How it Works In KeyShot 9, go to Project > Image > Photographic > Tone Mapping to find the Response Curve selection. The Linear response curve is similar to the Basic Image Style. The Low Contrast Response Curve is suitable for scenes with a high dynamic range between light and shadow i.e. interiors with Sun & Sky. The High Contrast Response Curve is suitable for scenes with low to moderate range between light and shadow i.e. product shots with diffuse lighting.
Improved STL Color Texture Export
Users of KeyShot Pro can now Export STL files for 3D printing with improved accuracy of vertex colors from both texture maps and procedural textures.
How it Works In KeyShot 9, select File, Export to STL..., select Save, and in the KeyShot Export dialog that appears, select Export as vertex color from the Texture Mode dropdown menu. Note: Depending on the tessellation of the model it may require subdivision for color textures to be displayed accurately.
Web Configurator (KeyShotWeb)
KeyShot 9 now offers the ability to output fully-rendered, static product viewing and configuration in a web browser. Just like Presentation Mode in KeyShot, you can select from Model, Material, and Studio options to configure your product. Unlike Presentation Mode, the Web Configurator displays fully-rendered images to give you full control and endless capabilities. The Web Configurator is output as an HTML file with associated images and files included so that you can zip and share locally or host on your website for anyone around the world to access. Learn more about KeyShotWeb.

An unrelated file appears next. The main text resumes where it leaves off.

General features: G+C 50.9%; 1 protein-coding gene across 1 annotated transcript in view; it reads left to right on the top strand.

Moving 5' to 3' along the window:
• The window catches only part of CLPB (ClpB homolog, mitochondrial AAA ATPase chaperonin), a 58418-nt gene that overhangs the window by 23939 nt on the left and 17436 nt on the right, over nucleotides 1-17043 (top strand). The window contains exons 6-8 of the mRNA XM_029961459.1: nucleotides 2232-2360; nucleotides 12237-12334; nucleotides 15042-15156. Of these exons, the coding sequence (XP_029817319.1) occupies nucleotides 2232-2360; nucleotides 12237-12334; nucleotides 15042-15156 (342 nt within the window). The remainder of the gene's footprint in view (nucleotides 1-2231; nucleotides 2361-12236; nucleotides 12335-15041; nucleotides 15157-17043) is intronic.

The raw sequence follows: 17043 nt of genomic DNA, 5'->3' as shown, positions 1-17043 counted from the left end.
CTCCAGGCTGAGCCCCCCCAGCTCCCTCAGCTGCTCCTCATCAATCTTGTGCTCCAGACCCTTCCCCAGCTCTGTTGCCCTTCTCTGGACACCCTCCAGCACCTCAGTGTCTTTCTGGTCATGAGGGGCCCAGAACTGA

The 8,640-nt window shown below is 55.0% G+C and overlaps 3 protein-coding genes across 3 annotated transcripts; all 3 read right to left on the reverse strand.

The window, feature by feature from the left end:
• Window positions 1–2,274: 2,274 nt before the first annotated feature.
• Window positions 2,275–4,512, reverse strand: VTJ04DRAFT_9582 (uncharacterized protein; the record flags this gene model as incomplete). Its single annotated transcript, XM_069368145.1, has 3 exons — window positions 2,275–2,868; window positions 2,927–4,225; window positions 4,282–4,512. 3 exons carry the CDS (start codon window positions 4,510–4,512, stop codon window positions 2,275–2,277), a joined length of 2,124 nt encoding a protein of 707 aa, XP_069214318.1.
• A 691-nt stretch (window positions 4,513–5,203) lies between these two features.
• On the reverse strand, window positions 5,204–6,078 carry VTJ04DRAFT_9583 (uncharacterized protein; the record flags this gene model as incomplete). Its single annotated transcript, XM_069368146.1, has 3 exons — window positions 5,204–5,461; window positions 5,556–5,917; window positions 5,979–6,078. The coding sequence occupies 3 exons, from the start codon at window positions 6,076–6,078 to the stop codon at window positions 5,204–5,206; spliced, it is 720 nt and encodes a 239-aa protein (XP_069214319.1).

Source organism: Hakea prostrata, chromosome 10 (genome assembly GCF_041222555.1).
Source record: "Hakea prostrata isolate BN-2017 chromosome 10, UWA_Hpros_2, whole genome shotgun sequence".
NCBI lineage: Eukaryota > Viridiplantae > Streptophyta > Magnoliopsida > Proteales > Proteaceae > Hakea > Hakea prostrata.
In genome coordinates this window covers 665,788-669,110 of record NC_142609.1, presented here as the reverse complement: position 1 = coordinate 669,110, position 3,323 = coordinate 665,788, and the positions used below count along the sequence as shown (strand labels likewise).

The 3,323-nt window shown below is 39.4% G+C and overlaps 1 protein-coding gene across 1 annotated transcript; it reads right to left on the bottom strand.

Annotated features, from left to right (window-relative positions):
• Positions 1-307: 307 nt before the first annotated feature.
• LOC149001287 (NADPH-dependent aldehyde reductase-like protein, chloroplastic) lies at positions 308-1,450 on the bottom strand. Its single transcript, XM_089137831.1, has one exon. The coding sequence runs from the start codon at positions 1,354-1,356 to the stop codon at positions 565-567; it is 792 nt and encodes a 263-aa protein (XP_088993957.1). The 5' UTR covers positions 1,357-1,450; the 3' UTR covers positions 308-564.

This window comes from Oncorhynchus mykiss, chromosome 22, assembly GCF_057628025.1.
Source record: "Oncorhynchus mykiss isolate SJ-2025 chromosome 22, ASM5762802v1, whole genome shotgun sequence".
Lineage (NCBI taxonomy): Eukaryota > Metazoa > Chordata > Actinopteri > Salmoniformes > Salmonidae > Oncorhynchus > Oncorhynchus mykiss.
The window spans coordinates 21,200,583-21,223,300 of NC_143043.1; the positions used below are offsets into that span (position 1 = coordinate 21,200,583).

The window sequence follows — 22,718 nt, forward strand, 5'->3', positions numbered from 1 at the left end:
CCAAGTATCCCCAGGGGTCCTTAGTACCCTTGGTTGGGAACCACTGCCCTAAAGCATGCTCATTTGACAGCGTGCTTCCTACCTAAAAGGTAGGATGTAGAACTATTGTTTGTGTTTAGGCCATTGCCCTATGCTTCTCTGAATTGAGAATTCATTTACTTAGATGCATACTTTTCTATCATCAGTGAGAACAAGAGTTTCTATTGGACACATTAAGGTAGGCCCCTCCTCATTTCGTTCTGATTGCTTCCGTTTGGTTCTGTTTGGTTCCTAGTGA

How it Works Once a configuration has been set up through the Configurator Wizard, navigate to the Render dialog, select the Configurator tab in the Output section and select the Web Configurator option. The Web Configurator uses the layout settings from the Configurator Wizard and supports both vertical and horizontal layout styles.
Streamlined Wizard (Network Rendering)
The Network Rendering Setup Wizard and the Network Rendering Configuration dialog have been merged to make for a more streamlined installation and setup experience.
How it Works When KeyShot 9 Network Rendering is installed you will now be directly presented with the Network Configuration dialog to lead you through the setup process.
Run Parallel Jobs (Network Rendering)
KeyShot 9 Network Rendering now allows you to process multiple jobs simultaneously.
How it Works In the KeyShot 9 Network Configurator > Manager Settings > Job Settings you can now set the number of parallel jobs to be distributed amongst your workers to render simultaneously.
With Name Templates (introduced in KeyShot 9.1) you now have precise control over what is generated as the Render name. This is based on what is active in your scene, with options ranging from the Scene Name, Active Camera, Current Date, and more.
How it works In the Output section of the Render Dialog you can select one of the Name Template presets, or set up your own preset based on variables that extract information from the scene and that way generate a descriptive name for your rendering. Learn more about Name Templates